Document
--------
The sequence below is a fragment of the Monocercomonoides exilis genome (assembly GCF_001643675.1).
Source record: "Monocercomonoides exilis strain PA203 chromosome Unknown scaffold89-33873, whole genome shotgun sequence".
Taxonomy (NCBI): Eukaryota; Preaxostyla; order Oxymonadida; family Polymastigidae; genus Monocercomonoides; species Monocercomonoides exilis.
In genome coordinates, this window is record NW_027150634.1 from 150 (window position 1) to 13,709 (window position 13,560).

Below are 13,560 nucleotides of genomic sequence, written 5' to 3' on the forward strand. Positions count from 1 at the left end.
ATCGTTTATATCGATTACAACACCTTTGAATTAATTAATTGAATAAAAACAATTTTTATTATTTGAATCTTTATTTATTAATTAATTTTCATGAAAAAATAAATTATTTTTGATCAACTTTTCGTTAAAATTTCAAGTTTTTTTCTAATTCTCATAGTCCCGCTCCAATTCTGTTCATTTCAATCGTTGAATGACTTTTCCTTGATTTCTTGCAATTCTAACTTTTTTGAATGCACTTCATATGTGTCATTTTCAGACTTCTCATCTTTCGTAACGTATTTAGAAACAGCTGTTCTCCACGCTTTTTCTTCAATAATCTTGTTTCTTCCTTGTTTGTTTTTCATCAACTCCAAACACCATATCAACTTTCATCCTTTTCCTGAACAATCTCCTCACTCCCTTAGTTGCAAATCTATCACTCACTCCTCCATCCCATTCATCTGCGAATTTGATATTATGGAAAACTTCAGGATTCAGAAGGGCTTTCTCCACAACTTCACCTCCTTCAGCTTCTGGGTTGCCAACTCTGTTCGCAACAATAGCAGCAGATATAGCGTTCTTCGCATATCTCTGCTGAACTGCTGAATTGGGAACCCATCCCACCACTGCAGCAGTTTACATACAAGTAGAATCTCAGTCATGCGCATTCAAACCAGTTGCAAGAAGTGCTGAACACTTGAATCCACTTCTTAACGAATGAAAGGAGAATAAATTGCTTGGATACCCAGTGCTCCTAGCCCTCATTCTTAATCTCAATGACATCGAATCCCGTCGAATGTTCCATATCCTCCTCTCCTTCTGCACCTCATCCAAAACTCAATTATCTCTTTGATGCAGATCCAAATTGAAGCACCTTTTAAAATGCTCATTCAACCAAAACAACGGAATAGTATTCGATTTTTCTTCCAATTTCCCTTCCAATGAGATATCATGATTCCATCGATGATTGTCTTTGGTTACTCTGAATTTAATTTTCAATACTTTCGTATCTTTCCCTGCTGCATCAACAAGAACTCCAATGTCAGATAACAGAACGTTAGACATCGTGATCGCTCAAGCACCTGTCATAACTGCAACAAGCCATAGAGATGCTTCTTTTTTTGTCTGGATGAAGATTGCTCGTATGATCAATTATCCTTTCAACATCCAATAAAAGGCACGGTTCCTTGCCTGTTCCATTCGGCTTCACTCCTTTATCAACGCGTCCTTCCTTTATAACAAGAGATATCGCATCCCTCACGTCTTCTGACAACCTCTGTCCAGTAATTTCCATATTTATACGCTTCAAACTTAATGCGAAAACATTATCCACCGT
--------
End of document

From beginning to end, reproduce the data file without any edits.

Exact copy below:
The sequence below is a fragment of the Monocercomonoides exilis genome (assembly GCF_001643675.1).
Source record: "Monocercomonoides exilis strain PA203 chromosome Unknown scaffold89-33873, whole genome shotgun sequence".
Taxonomy (NCBI): Eukaryota; Preaxostyla; order Oxymonadida; family Polymastigidae; genus Monocercomonoides; species Monocercomonoides exilis.
In genome coordinates, this window is record NW_027150634.1 from 150 (window position 1) to 13,709 (window position 13,560).

Below are 13,560 nucleotides of genomic sequence, written 5' to 3' on the forward strand. Positions count from 1 at the left end.
ATCGTTTATATCGATTACAACACCTTTGAATTAATTAATTGAATAAAAACAATTTTTATTATTTGAATCTTTATTTATTAATTAATTTTCATGAAAAAATAAATTATTTTTGATCAACTTTTCGTTAAAATTTCAAGTTTTTTTCTAATTCTCATAGTCCCGCTCCAATTCTGTTCATTTCAATCGTTGAATGACTTTTCCTTGATTTCTTGCAATTCTAACTTTTTTGAATGCACTTCATATGTGTCATTTTCAGACTTCTCATCTTTCGTAACGTATTTAGAAACAGCTGTTCTCCACGCTTTTTCTTCAATAATCTTGTTTCTTCCTTGTTTGTTTTTCATCAACTCCAAACACCATATCAACTTTCATCCTTTTCCTGAACAATCTCCTCACTCCCTTAGTTGCAAATCTATCACTCACTCCTCCATCCCATTCATCTGCGAATTTGATATTATGGAAAACTTCAGGATTCAGAAGGGCTTTCTCCACAACTTCACCTCCTTCAGCTTCTGGGTTGCCAACTCTGTTCGCAACAATAGCAGCAGATATAGCGTTCTTCGCATATCTCTGCTGAACTGCTGAATTGGGAACCCATCCCACCACTGCAGCAGTTTACATACAAGTAGAATCTCAGTCATGCGCATTCAAACCAGTTGCAAGAAGTGCTGAACACTTGAATCCACTTCTTAACGAATGAAAGGAGAATAAATTGCTTGGATACCCAGTGCTCCTAGCCCTCATTCTTAATCTCAATGACATCGAATCCCGTCGAATGTTCCATATCCTCCTCTCCTTCTGCACCTCATCCAAAACTCAATTATCTCTTTGATGCAGATCCAAATTGAAGCACCTTTTAAAATGCTCATTCAACCAAAACAACGGAATAGTATTCGATTTTTCTTCCAATTTCCCTTCCAATGAGATATCATGATTCCATCGATGATTGTCTTTGGTTACTCTGAATTTAATTTTCAATACTTTCGTATCTTTCCCTGCTGCATCAACAAGAACTCCAATGTCAGATAACAGAACGTTAGACATCGTGATCGCTCAAGCACCTGTCATAACTGCAACAAGCCATAGAGATGCTTCTTTTTTTGTCTGGATGAAGATTGCTCGTATGATCAATTATCCTTTCAACATCCAATAAAAGGCACGGTTCCTTGCCTGTTCCATTCGGCTTCACTCCTTTATCAACGCGTCCTTCCTTTATAACAAGAGATATCGCATCCCTCACGTCTTCTGACAACCTCTGTCCAGTAATTTCCATATTTATACGCTTCAAACTTAATGCGAAAACATTATCCACCGT